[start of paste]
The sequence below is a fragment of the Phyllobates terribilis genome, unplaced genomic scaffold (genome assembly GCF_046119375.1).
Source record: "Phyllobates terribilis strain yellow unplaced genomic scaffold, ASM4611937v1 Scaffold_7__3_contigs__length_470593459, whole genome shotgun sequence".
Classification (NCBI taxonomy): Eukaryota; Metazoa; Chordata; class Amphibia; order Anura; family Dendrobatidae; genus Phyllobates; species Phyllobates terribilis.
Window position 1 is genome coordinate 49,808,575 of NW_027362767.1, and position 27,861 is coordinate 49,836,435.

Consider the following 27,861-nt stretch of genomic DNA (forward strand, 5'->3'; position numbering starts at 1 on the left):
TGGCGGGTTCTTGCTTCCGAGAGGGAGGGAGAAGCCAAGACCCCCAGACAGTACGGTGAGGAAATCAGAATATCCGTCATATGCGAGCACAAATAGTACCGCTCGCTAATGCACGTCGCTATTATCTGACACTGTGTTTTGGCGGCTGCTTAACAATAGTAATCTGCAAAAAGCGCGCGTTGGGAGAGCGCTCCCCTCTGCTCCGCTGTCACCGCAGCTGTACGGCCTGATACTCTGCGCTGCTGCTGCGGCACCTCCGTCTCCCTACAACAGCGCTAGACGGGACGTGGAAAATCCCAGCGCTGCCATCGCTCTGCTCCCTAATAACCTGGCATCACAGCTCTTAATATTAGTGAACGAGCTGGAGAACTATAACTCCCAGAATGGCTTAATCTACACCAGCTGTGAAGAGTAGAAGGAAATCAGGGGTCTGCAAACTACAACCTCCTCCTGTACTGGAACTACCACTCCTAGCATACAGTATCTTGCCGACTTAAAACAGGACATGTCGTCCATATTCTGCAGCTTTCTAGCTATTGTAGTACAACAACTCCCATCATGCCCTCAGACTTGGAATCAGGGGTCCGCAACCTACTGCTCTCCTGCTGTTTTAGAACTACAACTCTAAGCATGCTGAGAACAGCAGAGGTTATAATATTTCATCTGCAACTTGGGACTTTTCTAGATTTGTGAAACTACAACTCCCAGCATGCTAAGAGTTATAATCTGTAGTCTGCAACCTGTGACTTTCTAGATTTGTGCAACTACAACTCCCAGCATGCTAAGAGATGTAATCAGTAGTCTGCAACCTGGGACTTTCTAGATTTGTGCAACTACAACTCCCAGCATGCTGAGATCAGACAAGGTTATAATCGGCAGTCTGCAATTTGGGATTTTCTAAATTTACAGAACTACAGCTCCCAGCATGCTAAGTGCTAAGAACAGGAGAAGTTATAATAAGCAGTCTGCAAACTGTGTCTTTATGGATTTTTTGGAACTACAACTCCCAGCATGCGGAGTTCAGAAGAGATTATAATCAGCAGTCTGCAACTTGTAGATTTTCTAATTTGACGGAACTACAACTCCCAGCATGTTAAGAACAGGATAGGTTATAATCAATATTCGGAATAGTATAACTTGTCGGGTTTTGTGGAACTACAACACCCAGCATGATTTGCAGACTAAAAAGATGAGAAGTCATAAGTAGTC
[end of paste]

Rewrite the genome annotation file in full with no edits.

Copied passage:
The sequence below is a fragment of the Phyllobates terribilis genome, unplaced genomic scaffold (genome assembly GCF_046119375.1).
Source record: "Phyllobates terribilis strain yellow unplaced genomic scaffold, ASM4611937v1 Scaffold_7__3_contigs__length_470593459, whole genome shotgun sequence".
Classification (NCBI taxonomy): Eukaryota; Metazoa; Chordata; class Amphibia; order Anura; family Dendrobatidae; genus Phyllobates; species Phyllobates terribilis.
Window position 1 is genome coordinate 49,808,575 of NW_027362767.1, and position 27,861 is coordinate 49,836,435.

Consider the following 27,861-nt stretch of genomic DNA (forward strand, 5'->3'; position numbering starts at 1 on the left):
TGGCGGGTTCTTGCTTCCGAGAGGGAGGGAGAAGCCAAGACCCCCAGACAGTACGGTGAGGAAATCAGAATATCCGTCATATGCGAGCACAAATAGTACCGCTCGCTAATGCACGTCGCTATTATCTGACACTGTGTTTTGGCGGCTGCTTAACAATAGTAATCTGCAAAAAGCGCGCGTTGGGAGAGCGCTCCCCTCTGCTCCGCTGTCACCGCAGCTGTACGGCCTGATACTCTGCGCTGCTGCTGCGGCACCTCCGTCTCCCTACAACAGCGCTAGACGGGACGTGGAAAATCCCAGCGCTGCCATCGCTCTGCTCCCTAATAACCTGGCATCACAGCTCTTAATATTAGTGAACGAGCTGGAGAACTATAACTCCCAGAATGGCTTAATCTACACCAGCTGTGAAGAGTAGAAGGAAATCAGGGGTCTGCAAACTACAACCTCCTCCTGTACTGGAACTACCACTCCTAGCATACAGTATCTTGCCGACTTAAAACAGGACATGTCGTCCATATTCTGCAGCTTTCTAGCTATTGTAGTACAACAACTCCCATCATGCCCTCAGACTTGGAATCAGGGGTCCGCAACCTACTGCTCTCCTGCTGTTTTAGAACTACAACTCTAAGCATGCTGAGAACAGCAGAGGTTATAATATTTCATCTGCAACTTGGGACTTTTCTAGATTTGTGAAACTACAACTCCCAGCATGCTAAGAGTTATAATCTGTAGTCTGCAACCTGTGACTTTCTAGATTTGTGCAACTACAACTCCCAGCATGCTAAGAGATGTAATCAGTAGTCTGCAACCTGGGACTTTCTAGATTTGTGCAACTACAACTCCCAGCATGCTGAGATCAGACAAGGTTATAATCGGCAGTCTGCAATTTGGGATTTTCTAAATTTACAGAACTACAGCTCCCAGCATGCTAAGTGCTAAGAACAGGAGAAGTTATAATAAGCAGTCTGCAAACTGTGTCTTTATGGATTTTTTGGAACTACAACTCCCAGCATGCGGAGTTCAGAAGAGATTATAATCAGCAGTCTGCAACTTGTAGATTTTCTAATTTGACGGAACTACAACTCCCAGCATGTTAAGAACAGGATAGGTTATAATCAATATTCGGAATAGTATAACTTGTCGGGTTTTGTGGAACTACAACACCCAGCATGATTTGCAGACTAAAAAGATGAGAAGTCATAAGTAGTC